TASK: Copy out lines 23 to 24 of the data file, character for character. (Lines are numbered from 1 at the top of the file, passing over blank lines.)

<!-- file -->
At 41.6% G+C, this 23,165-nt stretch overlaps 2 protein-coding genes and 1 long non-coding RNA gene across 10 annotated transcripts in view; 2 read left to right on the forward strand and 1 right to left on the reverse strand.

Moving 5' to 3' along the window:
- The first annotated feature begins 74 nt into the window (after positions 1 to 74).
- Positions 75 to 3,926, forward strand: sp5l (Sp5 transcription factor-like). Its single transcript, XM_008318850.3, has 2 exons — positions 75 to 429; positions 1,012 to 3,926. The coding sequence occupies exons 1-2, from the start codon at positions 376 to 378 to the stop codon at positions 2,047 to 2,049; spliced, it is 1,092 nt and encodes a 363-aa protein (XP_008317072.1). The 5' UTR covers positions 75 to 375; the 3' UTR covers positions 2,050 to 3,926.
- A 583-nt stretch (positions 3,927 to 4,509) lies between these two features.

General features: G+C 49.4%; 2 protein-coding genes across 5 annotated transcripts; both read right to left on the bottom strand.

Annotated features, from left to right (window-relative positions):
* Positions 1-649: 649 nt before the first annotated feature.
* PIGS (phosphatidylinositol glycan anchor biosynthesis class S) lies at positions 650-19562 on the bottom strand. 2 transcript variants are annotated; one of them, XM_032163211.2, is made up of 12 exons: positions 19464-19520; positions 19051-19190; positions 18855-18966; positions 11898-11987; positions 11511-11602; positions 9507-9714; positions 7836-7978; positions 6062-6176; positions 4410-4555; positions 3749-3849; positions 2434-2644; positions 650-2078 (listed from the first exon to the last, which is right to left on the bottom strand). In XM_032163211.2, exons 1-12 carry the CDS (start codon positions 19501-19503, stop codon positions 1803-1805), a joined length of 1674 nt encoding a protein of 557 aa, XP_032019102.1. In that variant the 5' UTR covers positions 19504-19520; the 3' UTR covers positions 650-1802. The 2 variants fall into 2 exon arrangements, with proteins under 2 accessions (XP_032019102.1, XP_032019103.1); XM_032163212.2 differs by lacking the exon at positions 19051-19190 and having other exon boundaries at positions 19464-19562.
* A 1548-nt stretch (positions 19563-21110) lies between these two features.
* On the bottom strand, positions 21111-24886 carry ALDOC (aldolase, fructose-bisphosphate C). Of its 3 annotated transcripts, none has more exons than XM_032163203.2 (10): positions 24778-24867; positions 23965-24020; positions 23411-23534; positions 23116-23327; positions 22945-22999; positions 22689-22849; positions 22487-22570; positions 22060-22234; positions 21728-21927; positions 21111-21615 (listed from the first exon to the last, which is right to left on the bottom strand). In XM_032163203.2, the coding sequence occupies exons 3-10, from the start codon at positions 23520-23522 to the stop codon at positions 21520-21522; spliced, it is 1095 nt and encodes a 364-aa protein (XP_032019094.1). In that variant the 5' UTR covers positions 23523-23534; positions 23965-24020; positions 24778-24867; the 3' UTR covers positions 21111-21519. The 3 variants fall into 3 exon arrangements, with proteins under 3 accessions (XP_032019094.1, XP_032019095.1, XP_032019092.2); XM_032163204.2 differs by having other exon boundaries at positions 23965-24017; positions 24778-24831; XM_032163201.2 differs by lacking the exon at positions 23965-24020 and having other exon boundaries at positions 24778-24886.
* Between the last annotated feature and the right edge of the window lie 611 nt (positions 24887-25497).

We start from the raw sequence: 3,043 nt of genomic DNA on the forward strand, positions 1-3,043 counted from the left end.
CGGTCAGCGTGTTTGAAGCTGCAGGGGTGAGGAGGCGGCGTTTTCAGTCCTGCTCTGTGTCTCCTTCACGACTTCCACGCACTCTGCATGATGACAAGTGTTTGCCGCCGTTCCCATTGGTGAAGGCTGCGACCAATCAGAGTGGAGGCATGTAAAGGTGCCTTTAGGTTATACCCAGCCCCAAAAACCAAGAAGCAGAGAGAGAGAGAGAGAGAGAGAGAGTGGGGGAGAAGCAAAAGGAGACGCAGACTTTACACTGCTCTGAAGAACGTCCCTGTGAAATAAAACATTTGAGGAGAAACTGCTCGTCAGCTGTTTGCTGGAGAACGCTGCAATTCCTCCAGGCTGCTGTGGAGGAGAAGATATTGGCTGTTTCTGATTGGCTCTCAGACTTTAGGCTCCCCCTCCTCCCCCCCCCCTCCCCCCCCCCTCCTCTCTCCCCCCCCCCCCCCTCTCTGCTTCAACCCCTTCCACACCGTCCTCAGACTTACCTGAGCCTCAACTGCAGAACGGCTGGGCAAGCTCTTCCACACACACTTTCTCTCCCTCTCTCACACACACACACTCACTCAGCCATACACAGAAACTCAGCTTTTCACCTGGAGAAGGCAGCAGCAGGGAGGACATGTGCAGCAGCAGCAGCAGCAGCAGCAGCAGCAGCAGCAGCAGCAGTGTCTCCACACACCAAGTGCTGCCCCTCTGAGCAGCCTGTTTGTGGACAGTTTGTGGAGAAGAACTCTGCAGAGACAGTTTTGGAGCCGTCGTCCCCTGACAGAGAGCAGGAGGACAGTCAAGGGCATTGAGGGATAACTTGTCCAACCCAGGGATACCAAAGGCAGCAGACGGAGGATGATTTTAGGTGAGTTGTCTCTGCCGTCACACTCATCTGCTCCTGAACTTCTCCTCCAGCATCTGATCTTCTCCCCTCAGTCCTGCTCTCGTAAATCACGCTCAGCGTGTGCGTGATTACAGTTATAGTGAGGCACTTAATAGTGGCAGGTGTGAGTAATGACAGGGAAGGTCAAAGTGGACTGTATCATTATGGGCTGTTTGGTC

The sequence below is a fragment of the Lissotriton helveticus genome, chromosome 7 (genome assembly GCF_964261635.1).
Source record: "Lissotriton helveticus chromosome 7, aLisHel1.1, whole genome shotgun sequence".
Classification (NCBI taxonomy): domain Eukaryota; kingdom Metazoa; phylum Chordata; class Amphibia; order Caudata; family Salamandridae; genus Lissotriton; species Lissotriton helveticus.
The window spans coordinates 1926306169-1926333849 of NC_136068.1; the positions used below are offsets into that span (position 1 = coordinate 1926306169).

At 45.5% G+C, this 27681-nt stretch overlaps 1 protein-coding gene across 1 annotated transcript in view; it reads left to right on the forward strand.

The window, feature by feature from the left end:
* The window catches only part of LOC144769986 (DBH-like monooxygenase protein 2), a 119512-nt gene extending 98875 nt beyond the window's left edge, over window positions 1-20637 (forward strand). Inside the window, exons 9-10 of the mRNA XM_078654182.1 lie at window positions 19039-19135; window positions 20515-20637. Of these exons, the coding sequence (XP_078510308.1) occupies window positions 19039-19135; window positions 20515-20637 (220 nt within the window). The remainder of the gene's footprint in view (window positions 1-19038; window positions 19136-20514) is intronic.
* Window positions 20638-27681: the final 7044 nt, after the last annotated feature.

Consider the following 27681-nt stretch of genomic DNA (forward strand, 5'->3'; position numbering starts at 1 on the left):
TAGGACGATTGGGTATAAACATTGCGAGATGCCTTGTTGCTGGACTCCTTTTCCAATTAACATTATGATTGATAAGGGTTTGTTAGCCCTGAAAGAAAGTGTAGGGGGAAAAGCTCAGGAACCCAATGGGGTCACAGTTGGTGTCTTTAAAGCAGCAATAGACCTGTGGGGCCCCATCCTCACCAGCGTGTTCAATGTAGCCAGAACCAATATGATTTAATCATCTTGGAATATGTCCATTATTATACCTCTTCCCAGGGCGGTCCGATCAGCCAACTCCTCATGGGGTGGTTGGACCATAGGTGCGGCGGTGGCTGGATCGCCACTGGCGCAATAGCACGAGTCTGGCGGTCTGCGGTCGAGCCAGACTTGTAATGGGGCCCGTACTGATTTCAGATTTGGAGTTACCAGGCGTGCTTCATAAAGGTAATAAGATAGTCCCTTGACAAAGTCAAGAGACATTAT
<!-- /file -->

Consider the following 27681-nt stretch of genomic DNA (forward strand, 5'->3'; position numbering starts at 1 on the left):
TAGGACGATTGGGTATAAACATTGCGAGATGCCTTGTTGCTGGACTCCTTTTCCAATTAACATTATGATTGATAAGGGTTTGTTAGCCCTGAAAGAAAGTGTAGGGGGAAAAGCTCAGGAACCCAATGGGGTCACAGTTGGTGTCTTTAAAGCAGCAATAGACCTGTGGGGCCCCATCCTCACCAGCGTGTTCAATGTAGCCAGAACCAATATGATTTAATCATCTTGGAATATGTCCATTATTATACCTCTTCCCAGGGCGGTCCGATCAGCCAACTCCTCATGGGGTGGTTGGACCATAGGTGCGGCGGTGGCTGGATCGCCACTGGCGCAATAGCACGAGTCTGGCGGTCTGCGGTCGAGCCAGACTTGTAATGGGGCCCGTACTGATTTCAGATTTGGAGTTACCAGGCGTGCTTCATAAAGGTAATAAGATAGTCCCTTGACAAAGTCAAGAGACATTAT